The ESRR Endowment Fund for the Wallace Stegner Center (ESRR Fund) of The Chicago Community Trust has awarded the Wallace Stegner Center for Land, Resources and the Environment at the University of Utah S.J. Quinney College of Law $250,000 to enhance programming and scholarship opportunities for students studying environmental law.
The ESRR Fund was established in 2015 with a $1 million endowment and $50,000 was awarded to the College of Law in April 2015. In December 2015, the organization informed the law school the size of the ESRR Endowment for the Stegner Center would be increased to $5 million with an anticipated yearly gift of $250,000. The newly announced gift is the second gift from the ESRR Fund to the Stegner Center.
“The Wallace Stegner Center has been very creative in its outreach programs and involvement of students in learning about collaboration and conflict resolution in issues of land management, public policy and conservation,” the organization wrote in a letter to Stegner Center Director Robert Keiter. “(Donors) are enthusiastic about the potential of exploring the related issues of energy policy, climate change, water policy and wildlife policy.”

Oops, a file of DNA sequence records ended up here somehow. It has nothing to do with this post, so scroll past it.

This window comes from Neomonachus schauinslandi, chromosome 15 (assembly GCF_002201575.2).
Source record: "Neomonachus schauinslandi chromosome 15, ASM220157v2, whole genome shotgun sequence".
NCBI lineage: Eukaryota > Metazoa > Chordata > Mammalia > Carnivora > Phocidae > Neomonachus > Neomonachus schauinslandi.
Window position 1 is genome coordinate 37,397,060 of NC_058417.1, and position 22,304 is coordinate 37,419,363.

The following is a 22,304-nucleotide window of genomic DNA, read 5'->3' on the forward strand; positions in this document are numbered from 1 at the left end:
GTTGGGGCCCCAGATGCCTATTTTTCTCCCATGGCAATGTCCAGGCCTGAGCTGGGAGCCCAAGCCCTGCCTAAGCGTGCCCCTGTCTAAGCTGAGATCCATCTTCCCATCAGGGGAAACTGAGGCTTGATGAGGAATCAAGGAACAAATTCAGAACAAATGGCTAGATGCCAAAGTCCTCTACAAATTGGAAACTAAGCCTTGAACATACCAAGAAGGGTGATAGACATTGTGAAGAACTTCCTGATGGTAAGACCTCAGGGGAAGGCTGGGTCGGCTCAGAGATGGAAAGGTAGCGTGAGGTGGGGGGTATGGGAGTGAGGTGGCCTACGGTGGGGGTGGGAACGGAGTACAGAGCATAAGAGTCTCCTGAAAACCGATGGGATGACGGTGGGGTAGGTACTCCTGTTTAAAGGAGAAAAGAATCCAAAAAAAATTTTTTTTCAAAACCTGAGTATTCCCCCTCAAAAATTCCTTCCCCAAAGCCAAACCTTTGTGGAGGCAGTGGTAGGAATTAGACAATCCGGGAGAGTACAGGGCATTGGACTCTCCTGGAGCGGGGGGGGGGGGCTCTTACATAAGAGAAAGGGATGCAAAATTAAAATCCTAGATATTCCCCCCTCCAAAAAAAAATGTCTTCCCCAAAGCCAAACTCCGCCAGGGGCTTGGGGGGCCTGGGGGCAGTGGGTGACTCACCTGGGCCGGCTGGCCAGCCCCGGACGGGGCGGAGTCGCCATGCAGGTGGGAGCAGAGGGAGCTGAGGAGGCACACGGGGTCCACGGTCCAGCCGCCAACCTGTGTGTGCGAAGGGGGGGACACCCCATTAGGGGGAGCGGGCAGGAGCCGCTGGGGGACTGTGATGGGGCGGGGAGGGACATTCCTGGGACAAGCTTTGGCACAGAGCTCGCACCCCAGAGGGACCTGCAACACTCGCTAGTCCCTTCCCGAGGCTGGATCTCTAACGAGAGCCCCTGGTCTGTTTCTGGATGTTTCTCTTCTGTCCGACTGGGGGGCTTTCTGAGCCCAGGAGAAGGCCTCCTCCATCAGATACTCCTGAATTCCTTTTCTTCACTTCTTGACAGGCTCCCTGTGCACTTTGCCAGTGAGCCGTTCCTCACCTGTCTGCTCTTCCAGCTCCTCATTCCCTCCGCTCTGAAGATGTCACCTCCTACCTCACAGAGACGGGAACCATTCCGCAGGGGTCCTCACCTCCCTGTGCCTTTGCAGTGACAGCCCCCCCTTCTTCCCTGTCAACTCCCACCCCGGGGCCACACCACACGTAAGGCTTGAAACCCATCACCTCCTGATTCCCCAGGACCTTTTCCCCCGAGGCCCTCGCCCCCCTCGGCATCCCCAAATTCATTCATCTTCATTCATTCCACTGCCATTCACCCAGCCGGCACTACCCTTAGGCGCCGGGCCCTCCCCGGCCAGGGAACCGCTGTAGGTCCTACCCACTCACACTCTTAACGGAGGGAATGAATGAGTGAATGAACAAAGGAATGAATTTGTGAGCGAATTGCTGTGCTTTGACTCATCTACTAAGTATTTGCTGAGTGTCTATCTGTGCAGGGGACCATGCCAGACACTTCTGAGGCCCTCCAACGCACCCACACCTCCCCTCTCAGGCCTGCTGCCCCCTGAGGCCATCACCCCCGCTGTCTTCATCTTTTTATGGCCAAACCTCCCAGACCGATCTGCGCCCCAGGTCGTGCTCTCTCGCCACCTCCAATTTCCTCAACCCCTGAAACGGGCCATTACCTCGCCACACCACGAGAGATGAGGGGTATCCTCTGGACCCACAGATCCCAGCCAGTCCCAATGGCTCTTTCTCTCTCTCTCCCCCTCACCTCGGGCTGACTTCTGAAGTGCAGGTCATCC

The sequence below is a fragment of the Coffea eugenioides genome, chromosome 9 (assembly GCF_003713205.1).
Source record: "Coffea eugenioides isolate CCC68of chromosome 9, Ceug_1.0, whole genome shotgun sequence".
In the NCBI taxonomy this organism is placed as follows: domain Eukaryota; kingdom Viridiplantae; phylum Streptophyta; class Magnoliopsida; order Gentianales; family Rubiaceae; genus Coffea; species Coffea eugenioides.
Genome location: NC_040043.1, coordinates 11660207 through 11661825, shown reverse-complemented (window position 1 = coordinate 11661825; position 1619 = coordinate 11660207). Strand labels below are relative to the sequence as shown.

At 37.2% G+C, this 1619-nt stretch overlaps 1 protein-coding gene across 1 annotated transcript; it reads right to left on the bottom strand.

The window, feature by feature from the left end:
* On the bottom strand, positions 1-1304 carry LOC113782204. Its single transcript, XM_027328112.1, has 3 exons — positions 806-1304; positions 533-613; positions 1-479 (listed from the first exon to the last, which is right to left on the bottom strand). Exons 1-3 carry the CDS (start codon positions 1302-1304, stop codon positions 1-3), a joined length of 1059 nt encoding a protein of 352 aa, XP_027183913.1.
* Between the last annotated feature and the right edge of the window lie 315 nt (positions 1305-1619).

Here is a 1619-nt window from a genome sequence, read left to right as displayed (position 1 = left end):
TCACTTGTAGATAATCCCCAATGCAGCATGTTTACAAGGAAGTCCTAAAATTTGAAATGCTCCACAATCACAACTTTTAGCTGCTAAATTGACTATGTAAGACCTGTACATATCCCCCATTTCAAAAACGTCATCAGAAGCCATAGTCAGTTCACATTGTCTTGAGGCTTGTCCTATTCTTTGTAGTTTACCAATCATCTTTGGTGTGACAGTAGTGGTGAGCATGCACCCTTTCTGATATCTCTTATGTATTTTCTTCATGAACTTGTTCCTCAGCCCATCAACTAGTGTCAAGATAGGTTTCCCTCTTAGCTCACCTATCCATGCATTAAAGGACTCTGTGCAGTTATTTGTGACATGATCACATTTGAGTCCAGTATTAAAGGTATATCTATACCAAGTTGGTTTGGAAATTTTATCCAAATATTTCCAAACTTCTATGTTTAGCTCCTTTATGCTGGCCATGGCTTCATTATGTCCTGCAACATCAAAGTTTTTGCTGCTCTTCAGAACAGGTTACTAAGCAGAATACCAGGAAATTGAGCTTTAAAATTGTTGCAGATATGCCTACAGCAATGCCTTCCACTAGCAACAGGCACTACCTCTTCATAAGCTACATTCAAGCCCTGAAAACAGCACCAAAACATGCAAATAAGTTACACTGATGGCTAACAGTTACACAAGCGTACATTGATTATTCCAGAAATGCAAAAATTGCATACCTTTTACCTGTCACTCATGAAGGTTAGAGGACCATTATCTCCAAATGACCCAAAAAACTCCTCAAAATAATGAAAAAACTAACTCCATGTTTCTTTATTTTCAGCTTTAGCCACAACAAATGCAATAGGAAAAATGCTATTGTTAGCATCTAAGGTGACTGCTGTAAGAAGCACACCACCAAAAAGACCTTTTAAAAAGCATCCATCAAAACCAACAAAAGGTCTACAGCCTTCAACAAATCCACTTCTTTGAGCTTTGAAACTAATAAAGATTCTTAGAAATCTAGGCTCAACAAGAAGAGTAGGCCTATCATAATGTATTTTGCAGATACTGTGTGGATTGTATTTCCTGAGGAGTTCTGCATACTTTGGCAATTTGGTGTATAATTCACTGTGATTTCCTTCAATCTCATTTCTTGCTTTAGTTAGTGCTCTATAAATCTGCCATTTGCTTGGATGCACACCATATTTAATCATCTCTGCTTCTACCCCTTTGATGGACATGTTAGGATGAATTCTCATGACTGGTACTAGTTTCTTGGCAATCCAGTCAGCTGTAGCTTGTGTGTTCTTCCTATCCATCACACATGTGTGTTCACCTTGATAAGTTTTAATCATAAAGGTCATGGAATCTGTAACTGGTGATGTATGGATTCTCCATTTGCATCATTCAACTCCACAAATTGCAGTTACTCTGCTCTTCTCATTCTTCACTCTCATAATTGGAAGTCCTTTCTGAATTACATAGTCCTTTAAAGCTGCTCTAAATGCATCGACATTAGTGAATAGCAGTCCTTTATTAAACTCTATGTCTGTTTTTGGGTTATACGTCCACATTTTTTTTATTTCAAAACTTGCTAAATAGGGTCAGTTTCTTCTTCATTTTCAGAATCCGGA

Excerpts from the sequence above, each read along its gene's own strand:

The Stegner Center is one of the law school’s most esteemed centers, with its environmental law program ranked in the top ten in the country last year by U.S. News & World Report. The Center sponsors regular programs focused on public lands, water, energy, wildlife and other hot button topics affecting the American West.
“We deeply appreciate the confidence that the ESRR Fund has vested in the Stegner Center with this exceptional endowment-funded grant, which will strengthen our existing programs and open the door for new initiatives,” Keiter said.
“We are thrilled about the new opportunities the support from the ESRR Fund will bring to the S.J. Quinney College of Law,” said Robert Adler, dean of the law school. “It will also provide critical financial assistance to students interested in studying environmental law, allowing them to pursue their aspirations in the government and public interest sectors without having to worry as much about law school debt.”